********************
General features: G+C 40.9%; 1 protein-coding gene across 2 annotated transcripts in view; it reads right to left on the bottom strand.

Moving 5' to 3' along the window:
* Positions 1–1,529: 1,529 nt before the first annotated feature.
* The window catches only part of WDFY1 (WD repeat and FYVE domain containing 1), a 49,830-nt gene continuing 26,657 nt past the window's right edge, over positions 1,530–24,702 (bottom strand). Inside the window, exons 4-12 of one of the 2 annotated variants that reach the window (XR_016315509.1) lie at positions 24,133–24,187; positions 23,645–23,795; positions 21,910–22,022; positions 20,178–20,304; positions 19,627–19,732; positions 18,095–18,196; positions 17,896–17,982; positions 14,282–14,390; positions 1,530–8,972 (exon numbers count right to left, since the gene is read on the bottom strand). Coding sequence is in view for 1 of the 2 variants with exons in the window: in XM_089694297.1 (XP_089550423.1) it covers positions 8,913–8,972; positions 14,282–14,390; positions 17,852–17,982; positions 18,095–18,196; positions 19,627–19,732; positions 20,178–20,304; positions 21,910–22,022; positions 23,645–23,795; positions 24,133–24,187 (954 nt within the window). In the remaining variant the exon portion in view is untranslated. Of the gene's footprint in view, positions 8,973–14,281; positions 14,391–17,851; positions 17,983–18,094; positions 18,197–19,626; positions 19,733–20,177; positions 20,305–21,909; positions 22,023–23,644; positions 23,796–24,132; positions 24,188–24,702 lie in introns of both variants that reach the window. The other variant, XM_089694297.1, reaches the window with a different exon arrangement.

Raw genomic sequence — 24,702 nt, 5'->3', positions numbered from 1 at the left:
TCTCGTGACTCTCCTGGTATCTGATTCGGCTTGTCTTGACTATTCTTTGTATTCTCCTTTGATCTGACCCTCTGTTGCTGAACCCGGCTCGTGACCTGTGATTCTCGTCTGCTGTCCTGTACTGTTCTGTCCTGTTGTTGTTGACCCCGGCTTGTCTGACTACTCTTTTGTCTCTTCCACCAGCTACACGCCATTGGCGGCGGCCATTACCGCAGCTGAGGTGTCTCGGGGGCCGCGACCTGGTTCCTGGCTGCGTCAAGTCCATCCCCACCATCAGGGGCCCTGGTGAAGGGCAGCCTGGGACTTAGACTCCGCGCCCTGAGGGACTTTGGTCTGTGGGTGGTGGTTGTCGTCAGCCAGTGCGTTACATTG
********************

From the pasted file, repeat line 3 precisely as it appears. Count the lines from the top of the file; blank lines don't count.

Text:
* Positions 1–1,529: 1,529 nt before the first annotated feature.